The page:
Well… I am, once again, a papa! Aurora was born yesterday morning…
Much to our surprise (but hopefully not yours given that I just told you her name) it’s a girl! We were singularly convinced that it was going to be a boy, not least because dozens if not hundreds of our friends and others who had met Emma whilst she was pregnant had all said so (with the exception of only Sacha and Jamil), but nonetheless a girl we have… and pleased we are, to say the least. Aurora is born as what the locals call an Aguanino (child of Aguano), which is nice as the villagers very much see her as one of their own.
We had actually been preparing for this birth since before she was even conceived… and since conception had been working with Linda Hamilton (Director of the New Earth Institute’s Birth & Dying Faculty, and the most awesome midwife in the world!) to get some good advice, tips and the like (we were actually recording all our video Skype sessions so we could make a conscious birthing production out of it, but whether that happens or not, we’ll have to see). Linda has been fantastic and exactly what Emma needed for support through her first ‘real’ birth as she sees it (Maia having been born by caesarean).
The birth itself is quite a story… as you already know if you’ve been reading my blog, we arrived here in Peru with nothing but a few suitcases and a few hundred dollars, four weeks before Emma was due to give birth, so in that limited time and with those limited resources we have somehow managed to secure a house, turn it into a home, find a local midwife to be there if we needed etc etc (and I am tired for it!)… however nothing in Aguano Muyuna goes according to plan – and all the planning amounts to nothing when your standby midwife declares just 12 hours before the birth (solely because of an error in communication) that she no longer wishes to help! And so it was just Emma and I holding station for the birth. We had the lovely Linda of course on the end of a skype line, quietly listening in and typing any helpful words of wisdom (which in itself was quite a comfort), but when it came down to it, it was just the two of us – exactly as it was meant to be all along.
The people of the village however, thought all this was entirely unorthodox… one would have thought that natural births in natural environments would be how they roll, but evidently not! Right up to the birth itself we were the talk of the village – all thinking we were somewhat stupid, but when it all went down they fell silent! Even the local doctors took it upon themselves to visit uninvited and impose the usual fear-porn – but you can imagine the dressing down they got when they entered into our protected, sacred space to spout negative bullshit just hours before the birth… They had basically come round off the back of a meeting which had taken place earlier that day in our absence, where all the authorities got together basically just to absolve themselves of any ‘liability’ in the event that everything went Pete Tong with the birth, and had come round to our house with the intention of having us sign something to acknowledge their non-liability! It’s a shame, but when you get past the window-dressing the world is pretty much the same wherever you go really – very few people have any semblance of who they really are, and the same fear-based reflexes play out in an array of different colours.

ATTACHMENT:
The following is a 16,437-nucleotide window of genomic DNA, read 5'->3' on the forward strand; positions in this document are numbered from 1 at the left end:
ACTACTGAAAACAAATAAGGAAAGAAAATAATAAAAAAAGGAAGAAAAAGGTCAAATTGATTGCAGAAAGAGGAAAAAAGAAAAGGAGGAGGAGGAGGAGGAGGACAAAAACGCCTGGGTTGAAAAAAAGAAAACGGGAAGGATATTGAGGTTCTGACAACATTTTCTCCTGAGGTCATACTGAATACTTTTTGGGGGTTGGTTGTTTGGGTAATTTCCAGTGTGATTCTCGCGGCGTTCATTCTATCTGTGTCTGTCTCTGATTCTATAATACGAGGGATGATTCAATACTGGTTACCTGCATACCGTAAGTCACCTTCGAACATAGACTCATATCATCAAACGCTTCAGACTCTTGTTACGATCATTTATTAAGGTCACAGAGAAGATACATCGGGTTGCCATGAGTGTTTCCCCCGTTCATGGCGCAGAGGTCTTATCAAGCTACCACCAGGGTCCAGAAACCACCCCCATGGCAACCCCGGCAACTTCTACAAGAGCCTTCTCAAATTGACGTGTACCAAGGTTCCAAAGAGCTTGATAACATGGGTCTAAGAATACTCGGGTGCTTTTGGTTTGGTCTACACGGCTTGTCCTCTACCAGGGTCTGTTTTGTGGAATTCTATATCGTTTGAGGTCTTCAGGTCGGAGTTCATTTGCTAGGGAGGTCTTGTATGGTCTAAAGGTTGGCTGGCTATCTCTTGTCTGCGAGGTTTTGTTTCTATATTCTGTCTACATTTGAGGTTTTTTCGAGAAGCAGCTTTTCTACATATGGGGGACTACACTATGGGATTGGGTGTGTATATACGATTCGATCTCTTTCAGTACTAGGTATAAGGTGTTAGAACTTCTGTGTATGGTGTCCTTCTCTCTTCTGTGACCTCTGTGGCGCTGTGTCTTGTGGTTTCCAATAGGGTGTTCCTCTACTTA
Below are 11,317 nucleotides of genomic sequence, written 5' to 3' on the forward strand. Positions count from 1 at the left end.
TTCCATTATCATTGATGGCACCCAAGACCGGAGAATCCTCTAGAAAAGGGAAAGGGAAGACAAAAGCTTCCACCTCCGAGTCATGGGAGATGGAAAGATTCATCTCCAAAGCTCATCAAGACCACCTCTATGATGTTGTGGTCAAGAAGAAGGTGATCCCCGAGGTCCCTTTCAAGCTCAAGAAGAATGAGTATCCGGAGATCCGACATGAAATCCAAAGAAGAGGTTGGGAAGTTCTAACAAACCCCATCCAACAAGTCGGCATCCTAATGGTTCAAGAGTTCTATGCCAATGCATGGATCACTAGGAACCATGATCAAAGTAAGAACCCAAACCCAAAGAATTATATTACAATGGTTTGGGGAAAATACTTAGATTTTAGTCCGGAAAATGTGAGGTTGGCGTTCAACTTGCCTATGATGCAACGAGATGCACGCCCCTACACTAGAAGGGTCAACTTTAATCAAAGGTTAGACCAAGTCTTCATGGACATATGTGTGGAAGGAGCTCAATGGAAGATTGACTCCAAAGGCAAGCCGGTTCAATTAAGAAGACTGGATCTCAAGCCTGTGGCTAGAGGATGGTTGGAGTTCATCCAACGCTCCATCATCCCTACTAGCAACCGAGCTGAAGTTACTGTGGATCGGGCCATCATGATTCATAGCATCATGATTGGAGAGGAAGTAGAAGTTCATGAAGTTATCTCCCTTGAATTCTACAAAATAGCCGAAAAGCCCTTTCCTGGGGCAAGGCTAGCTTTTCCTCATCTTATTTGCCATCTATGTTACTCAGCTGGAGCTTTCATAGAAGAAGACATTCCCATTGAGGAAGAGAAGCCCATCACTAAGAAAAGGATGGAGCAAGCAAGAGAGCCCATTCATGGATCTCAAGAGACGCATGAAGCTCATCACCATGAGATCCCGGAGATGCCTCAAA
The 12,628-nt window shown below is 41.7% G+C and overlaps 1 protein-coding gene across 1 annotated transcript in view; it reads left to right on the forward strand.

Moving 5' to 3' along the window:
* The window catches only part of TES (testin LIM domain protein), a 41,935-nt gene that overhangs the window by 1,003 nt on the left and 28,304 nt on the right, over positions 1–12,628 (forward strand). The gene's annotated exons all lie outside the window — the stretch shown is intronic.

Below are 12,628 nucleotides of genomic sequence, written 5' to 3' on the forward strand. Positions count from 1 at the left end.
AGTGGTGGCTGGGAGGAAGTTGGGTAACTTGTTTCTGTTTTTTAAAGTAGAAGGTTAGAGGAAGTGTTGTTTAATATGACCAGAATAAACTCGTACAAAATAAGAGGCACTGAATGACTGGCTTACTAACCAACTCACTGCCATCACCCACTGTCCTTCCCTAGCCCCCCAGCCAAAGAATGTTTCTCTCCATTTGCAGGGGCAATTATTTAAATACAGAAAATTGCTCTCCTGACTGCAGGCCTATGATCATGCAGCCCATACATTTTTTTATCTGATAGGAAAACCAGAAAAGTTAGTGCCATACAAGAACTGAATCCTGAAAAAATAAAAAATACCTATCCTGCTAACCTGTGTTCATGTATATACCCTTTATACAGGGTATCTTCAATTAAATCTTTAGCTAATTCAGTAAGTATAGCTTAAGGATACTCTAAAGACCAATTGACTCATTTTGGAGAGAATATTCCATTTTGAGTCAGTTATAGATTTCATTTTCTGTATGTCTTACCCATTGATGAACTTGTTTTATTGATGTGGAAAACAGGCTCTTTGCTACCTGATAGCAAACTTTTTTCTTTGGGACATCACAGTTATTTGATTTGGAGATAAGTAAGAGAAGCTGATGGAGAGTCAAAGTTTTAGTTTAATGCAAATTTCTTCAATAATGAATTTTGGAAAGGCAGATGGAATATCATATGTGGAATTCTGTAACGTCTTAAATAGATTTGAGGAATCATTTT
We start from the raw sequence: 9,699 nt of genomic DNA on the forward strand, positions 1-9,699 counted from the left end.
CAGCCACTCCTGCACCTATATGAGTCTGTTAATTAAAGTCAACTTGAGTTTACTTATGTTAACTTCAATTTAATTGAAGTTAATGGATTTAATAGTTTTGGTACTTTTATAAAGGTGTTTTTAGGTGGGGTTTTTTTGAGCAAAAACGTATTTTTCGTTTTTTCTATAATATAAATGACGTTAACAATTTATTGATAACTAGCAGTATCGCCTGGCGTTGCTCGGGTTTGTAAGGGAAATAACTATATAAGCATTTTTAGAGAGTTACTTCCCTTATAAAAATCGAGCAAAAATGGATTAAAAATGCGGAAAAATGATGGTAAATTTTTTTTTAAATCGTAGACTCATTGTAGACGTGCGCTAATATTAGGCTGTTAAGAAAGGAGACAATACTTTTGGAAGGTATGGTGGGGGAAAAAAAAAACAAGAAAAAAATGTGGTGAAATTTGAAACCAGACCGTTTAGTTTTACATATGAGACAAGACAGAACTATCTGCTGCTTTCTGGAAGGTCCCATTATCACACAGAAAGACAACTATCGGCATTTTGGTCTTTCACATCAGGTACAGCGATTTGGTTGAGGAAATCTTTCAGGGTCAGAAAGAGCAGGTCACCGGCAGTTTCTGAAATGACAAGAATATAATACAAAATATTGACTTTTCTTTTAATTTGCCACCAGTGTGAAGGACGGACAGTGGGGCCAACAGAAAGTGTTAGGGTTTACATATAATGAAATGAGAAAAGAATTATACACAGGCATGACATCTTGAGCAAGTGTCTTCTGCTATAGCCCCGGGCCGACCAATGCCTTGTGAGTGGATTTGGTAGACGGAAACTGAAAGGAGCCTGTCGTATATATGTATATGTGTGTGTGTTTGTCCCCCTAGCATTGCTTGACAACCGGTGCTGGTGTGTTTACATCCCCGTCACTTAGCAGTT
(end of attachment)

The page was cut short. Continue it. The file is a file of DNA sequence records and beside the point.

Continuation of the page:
There is something quite special about delivering your own baby… in fact after having done so, it’s hard to imagine how anyone could think that there could ever be a more appropriate, loving, attentive manner in which to birth a new life in to the world. What could be more right than a child being delivered by its own parents following their own intuition and inner guidance?? Granted – not all expectant mothers have overcome enough fear and shadow to have the trust in themselves to do so, and not all expectant fathers are able to be present enough to immerse themselves in the flow of what is required of them, but they could be, and that’s the whole point isn’t it? It is in every area of life, every moment, every action, that we are each challenged to explore the limits of our capacities, embrace that which we fear – engage life as it was meant to be engaged…
We did (and still do) have other help though – Jamil and Jasmin have been brilliant as always. Be it cooking dinner and bringing it round in pots, or taking care of Maia whilst mama was too busy pushing, or just generally being there for any little things that we may need, they have proven themselves to be friends that one can really count on. But then that’s what life always gives you – exactly what you need when you need it!
So with Emma very much glued to her nest and not coming out for a while, and with the language barrier meaning that my direct communications with the villagers amounting to “hi, how are you, good morning” etc we thought that the birth of this beautiful little girl might be a good opportunity to integrate more directly with the village – and so Emma, with the help of Jasmin, is going to host a mum’s and babies group for all of the mothers in the village with babies under 18 months to be able to get together to share their experiences, troubles, joys etc. We’ll host it at our house (as we now have the most comfortable sofa in the village!), put on some food & drink etc and see how it goes…
So that’s about it for now… lot’s to do, so I’d better get to it!